Soltész et al: West Nile virus host-vector-pathogen (2017)

Soltész Z, Erdélyi K, Bakonyi T, Barna M, Szentpáli-Gavallér K, Solt Sz, Horváth É, Palatitz P, Kotymán L, Dán Á, Papp L, Harnos A, Fehérvári
West Nile virus host-vector-pathogen interactions in a colonial raptor
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Avian host species have different roles in the amplification and maintenance of West Nile virus (WNV), therefore identifying key taxa is vital in understanding WNV epidemics. Here, we present a comprehensive case study conducted on red-footed falcons, where host-vector, vector-virus and host-virus interactions were simultaneously studied to evaluate host species contribution to WNV circulation qualitatively.


Mosquitoes were trapped inside red-footed falcon nest-boxes by a method originally developed for the capture of blackflies and midges. We showed that this approach is also efficient for trapping mosquitoes and that the number of trapped vectors is a function of host attraction. Brood size and nestling age had a positive effect on the number of attracted Culex pipiens individuals while the blood-feeding success rate of both dominant Culex species (Culex pipiens and Culex modestus) markedly decreased after the nestlings reached 14 days of age. Using RT-PCR, we showed that WNV was present in these mosquitoes with 4.2% (CI: 0.9–7.5%) prevalence. We did not detect WNV in any of the nestling blood samples. However, a relatively high seroprevalence (25.4% CI: 18.8–33.2%) was detected with an enzyme-linked immunoabsorbent assay (ELISA). Using the ELISA OD ratios as a proxy to antibody titers, we showed that older seropositive nestlings have lower antibody levels than their younger conspecifics and that hatching order negatively influences antibody levels in broods with seropositive nestlings.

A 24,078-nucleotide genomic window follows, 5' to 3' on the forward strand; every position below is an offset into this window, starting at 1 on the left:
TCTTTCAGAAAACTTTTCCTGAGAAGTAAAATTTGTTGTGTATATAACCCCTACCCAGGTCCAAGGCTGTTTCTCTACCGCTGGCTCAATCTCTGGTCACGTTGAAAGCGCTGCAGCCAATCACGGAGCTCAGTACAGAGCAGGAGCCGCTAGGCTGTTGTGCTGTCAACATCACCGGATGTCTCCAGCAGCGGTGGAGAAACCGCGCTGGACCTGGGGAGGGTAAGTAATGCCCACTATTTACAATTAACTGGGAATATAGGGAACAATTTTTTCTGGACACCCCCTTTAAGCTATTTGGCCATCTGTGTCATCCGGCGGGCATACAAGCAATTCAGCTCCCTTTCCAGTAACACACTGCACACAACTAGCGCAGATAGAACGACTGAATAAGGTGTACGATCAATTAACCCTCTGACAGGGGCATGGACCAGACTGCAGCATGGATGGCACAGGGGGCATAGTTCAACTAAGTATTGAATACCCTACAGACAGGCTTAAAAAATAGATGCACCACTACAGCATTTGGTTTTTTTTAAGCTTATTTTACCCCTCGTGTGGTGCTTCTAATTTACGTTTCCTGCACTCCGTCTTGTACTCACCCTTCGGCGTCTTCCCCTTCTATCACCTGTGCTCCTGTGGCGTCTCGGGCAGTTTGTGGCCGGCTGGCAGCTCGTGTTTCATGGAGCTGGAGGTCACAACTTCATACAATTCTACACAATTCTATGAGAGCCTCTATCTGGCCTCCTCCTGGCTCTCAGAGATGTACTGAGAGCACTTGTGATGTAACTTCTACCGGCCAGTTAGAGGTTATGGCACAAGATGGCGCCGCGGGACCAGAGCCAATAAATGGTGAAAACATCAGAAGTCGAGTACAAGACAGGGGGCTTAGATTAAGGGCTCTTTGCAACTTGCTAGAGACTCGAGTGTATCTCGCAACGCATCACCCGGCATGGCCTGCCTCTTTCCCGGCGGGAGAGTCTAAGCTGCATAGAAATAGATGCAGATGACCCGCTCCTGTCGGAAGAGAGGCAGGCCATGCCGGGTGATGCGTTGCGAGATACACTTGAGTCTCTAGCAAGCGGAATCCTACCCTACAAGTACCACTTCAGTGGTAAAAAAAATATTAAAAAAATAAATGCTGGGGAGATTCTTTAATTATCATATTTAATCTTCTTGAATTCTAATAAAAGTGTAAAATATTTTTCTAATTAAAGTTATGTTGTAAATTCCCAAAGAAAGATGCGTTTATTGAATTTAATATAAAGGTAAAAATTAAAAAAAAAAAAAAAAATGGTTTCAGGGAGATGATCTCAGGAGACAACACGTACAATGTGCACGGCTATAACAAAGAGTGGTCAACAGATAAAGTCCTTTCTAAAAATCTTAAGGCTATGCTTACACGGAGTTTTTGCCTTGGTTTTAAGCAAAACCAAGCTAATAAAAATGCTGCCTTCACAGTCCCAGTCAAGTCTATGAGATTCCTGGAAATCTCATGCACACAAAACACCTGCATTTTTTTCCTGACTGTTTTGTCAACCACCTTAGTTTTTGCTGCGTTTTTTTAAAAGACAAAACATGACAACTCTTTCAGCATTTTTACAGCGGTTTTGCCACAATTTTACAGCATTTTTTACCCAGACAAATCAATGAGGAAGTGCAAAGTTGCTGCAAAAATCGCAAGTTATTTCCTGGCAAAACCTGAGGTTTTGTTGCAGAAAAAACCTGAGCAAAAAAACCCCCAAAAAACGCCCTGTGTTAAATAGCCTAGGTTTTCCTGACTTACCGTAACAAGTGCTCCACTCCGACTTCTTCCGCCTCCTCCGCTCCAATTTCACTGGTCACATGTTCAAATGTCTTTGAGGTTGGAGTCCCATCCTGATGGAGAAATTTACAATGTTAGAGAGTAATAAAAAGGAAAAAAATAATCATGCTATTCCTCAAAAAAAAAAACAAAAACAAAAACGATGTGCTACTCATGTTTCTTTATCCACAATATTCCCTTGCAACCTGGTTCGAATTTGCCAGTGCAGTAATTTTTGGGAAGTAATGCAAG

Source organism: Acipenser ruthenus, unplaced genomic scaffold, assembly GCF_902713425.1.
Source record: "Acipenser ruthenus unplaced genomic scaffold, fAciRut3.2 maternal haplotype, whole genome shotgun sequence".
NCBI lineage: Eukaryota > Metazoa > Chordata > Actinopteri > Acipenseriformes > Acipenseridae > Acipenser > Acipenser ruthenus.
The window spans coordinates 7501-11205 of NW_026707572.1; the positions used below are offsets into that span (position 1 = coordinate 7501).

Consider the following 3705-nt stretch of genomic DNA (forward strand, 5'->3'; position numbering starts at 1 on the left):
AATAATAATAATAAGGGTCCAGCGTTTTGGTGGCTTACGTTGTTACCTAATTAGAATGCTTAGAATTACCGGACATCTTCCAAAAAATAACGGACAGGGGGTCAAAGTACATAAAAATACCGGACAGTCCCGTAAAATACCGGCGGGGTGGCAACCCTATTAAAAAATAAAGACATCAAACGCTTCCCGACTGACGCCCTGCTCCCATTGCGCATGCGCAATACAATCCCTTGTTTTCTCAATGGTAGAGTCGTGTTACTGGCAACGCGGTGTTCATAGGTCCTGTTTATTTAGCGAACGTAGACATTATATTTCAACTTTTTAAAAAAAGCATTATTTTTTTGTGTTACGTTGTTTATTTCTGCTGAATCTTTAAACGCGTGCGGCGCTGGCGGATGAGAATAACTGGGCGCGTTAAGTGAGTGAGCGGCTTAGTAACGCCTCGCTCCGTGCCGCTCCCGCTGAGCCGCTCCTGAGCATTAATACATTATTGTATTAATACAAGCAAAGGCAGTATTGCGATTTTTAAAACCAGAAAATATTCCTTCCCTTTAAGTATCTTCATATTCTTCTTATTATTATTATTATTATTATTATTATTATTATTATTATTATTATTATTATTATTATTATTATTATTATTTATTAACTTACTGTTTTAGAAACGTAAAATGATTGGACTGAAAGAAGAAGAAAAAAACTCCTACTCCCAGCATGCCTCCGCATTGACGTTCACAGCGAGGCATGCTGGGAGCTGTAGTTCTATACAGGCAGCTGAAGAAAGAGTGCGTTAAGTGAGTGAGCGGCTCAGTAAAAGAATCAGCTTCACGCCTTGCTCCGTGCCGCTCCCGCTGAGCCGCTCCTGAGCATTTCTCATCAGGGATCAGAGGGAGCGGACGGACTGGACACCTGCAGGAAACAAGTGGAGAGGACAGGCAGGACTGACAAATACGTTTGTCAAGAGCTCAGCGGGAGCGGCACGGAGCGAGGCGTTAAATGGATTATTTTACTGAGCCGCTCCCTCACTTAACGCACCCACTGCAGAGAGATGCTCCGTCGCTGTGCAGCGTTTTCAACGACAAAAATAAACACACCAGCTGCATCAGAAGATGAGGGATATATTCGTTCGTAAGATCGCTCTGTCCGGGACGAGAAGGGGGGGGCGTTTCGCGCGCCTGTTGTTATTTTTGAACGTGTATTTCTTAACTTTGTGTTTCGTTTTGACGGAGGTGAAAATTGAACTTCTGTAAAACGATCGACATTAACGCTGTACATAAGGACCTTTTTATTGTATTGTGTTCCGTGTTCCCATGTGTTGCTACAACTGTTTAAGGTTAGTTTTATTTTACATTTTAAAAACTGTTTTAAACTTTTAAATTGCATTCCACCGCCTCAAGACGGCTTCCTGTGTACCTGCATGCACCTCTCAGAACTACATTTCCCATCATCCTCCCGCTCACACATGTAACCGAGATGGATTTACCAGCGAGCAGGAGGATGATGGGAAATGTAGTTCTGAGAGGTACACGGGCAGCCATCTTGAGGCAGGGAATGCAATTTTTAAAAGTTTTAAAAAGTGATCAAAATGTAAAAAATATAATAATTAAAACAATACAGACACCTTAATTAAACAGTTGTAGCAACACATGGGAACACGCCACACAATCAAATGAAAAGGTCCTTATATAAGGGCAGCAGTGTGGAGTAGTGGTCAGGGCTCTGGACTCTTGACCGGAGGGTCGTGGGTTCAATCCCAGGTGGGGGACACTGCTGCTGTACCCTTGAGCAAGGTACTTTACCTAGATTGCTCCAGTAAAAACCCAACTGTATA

Red-footed falcons in the studied system are exposed to a local sylvatic WNV circulation, and the risk of infection is higher for younger nestlings. However, the lack of individuals with viremia and the high WNV seroprevalence, indicate that either host has a very short viremic period or that a large percentage of nestlings in the population receive maternal antibodies. This latter assumption is supported by the age and hatching order dependence of antibody levels found for seropositive nestlings. Considering the temporal pattern in mosquito feeding success, maternal immunity may be effective in protecting progeny against WNV infection despite the short antibody half-life measured in various other species. We conclude that red-footed falcons seem to have low WNV host competence and are unlikely to be effective virus reservoirs in the studied region.

Culicidae – Transmission ecology – Mosquito trap – Arthropod vector – Passive immunity – Host competence – Falco vespertinus – Lineage 2 – Antibody

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